WE DIDN’T SEE MICHAEL PLANIA’S LEFT HOOK COMING… AND NEITHER DID JOSHUA GREER JR.
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Last night Top Rank kicked off their second week of boxing in ‘The Bubble’, the playful name given to the MGM Grand by Bob Arum now that no fans are in attendance.
In the night’s main event, #1 WBO Bantamweight contender Joshua Greer Jr. was upset by underdog Mike Plania with a majority decision loss. The final scorecards were 97-91, 96-92, 94-94, but they don’t tell the full tale of the performances Plania and Greer Jr. gave.
Plania lands hard leather early.
Plania, who dropped down from super-bantam for this fight, came out looking to dominate the ring from the start, immediately claiming the center and backing Greer Jr. up with a stiff jab. Plania was cautious but seemed to be looking to land heavy shots, throwing his lead hook with intent three times in the first 30 seconds. Greer Jr. was working the jab and circling, trying to take back the center of the ring, as Plania looked unfazed.
Then just 1 minute and 10 seconds into round 1, Plania threw a lightning-fast lead hook and caught Greer Jr. flush, scoring a flash knockdown. Despite its speed, I’m surprised Greer Jr. didn’t see it coming. Plania had thrown only 7-8 punches to that point, 4 of them being his lead left which he threw alone. He also looked like he wanted to land it, as he had his left hand down and cocked for a while.
In his defense Greer Jr. was quick to get up, looking like he hit the canvas more because of the surprise than the by being rocked. He remained light on his feet and didn’t look to have been physically affected by it for the remainder of the round.
Plania showed a great deal of maturity and patience, keeping a relaxed pace and sticking to his game plan. He didn’t look to capitalize on the knockdown prematurely, still working out Greer’s movements and staying defensively sound. Greer Jr. did, however, look extremely wary for the next five rounds.
Plania lands the hard left again.
After four more rounds of decent back and forth, Plania controlling the center of the ring the whole time, Greer Jr. started to up the pace in round 6. Greer Jr. was beginning to throw heavier combos, working Plania’s range out well and landing a few to the body. Plania always had an answer for him though, after guarding each combo he threw his own and kept Greer Jr. backing up constantly.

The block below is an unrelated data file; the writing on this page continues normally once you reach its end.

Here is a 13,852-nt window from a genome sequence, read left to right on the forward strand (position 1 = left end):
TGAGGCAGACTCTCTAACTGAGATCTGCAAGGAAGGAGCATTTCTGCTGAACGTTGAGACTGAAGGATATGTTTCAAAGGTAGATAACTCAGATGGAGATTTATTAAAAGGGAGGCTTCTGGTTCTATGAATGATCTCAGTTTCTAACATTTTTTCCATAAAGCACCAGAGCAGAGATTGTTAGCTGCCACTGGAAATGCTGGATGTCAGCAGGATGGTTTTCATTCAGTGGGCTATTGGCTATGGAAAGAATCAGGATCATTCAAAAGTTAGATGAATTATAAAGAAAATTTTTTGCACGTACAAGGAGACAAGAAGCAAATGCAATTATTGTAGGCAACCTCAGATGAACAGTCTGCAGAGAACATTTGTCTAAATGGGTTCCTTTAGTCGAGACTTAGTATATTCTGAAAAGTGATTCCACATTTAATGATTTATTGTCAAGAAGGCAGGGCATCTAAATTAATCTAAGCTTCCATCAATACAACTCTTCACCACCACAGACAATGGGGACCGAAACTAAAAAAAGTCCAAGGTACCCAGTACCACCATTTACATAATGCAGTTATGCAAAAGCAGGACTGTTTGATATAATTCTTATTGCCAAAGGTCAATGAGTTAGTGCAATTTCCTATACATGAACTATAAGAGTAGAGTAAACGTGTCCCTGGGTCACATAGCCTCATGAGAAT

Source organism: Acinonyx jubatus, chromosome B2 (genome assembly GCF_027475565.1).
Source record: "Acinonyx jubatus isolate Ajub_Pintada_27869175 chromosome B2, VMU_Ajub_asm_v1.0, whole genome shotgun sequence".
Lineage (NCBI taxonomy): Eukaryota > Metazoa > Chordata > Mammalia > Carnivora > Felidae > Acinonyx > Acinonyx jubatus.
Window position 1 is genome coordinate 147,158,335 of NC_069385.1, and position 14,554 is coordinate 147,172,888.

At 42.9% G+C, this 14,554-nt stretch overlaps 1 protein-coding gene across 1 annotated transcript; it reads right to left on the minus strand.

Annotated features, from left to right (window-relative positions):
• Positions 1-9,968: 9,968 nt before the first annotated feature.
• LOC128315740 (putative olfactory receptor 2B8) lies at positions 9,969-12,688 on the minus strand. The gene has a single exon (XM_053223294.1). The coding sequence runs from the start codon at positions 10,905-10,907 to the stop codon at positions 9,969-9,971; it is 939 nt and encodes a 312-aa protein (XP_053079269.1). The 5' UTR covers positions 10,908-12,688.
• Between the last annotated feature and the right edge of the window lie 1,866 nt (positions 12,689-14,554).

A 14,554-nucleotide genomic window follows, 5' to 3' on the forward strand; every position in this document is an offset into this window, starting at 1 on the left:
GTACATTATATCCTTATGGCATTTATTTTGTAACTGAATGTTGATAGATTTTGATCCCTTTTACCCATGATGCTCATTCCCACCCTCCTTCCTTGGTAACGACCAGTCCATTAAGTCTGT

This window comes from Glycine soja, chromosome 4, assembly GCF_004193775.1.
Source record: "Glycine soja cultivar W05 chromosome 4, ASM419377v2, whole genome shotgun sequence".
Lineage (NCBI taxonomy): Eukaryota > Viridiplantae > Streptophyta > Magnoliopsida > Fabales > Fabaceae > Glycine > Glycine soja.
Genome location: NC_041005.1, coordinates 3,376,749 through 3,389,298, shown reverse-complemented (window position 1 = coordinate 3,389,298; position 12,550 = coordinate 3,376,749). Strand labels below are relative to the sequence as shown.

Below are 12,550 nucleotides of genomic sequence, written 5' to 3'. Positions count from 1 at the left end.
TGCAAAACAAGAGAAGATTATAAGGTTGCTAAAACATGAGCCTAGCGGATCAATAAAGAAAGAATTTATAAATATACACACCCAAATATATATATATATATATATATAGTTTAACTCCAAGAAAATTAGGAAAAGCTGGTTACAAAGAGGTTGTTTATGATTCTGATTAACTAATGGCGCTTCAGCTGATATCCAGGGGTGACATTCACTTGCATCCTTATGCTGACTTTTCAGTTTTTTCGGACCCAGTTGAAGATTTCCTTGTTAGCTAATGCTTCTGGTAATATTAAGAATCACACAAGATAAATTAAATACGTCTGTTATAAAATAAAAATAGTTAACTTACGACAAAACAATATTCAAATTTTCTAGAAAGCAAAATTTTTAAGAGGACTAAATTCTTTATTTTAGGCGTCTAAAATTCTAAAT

Greer Jr. while busy, couldn’t land clean and kept getting stung by Plania’s heavier shots. Plania remained selective, choosing to throw the single heavy punches except when answering Greer Jr.’s combos. Plania’s body language was showing that he felt comfortable, he had low hands and walked forward slowly, while Greer Jr. kept his guard high circled Plania to the left and right.
In the closing seconds of round 6, with Greer Jr. walking him down but not throwing, Plania struck again. He shifted his body weight to the left and telegraphed a lead uppercut to the body, causing Greer Jr. to drop his right hand to a low guard. It was a perfectly sold feint, which allowed Plania to land an awkwardly angled lead hook, with planted feet, to Greer Jr.’s jaw, sending him to the canvas once again. Greer Jr. was again quick to his feet, looking unhurt but shocked by the second knockdown of the night.
For the last four rounds of the fight, Greer Jr. came on much more strongly, apparently having lost his apprehension and looking to make back the first six rounds he’d lost. Greer Jr. made Plania really fight for the center of the ring for the first time, landing some heavy uppercuts to the body which backed up the Filipino. In response Plania also started working the body more, catching Greer Jr. coming forward and visibly hurting him a few times.
Too little too late.
It was a case of a good fight fought too late for Greer Jr, who looked much more competitive in the last four rounds. Had the Chicago native fought from the opening bell as he did in the last four rounds, we would have seen a much more competitive fight. As it was, Plania looked stronger and more relaxed, showing himself to be every bit the #1 contender that Joshua Greer Jr. is.
Joshua Greer Jr. moves to 22-2-1, while Plania improves to 24-1. According to the Boxrec Bantamweight rankings, Greer Jr. dropped 7 places to 18th worldwide. Meanwhile, Mike Plania moved up 29 places in the Super-Bantamweight rankings with his impressive win, to 22nd worldwide.
Plania who fights out of General Santos City, Manny Pacquiao’s hometown, will be looking to carry on his momentum into what will surely be a title shot within his next few fights. He has a tough time ahead of him in the hugely talented Super-Bantamweight division topped by the ever-dangerous Emanuel Navarrete.
Joshua Greer Jr. was gracious in defeat, accepting the loss with no excuses and stating, “I gotta take my losses like I take my wins, you know. I gotta go back to the drawing board, figure some things out, and get back with my team and work even harder, and I’m going to make a push again.”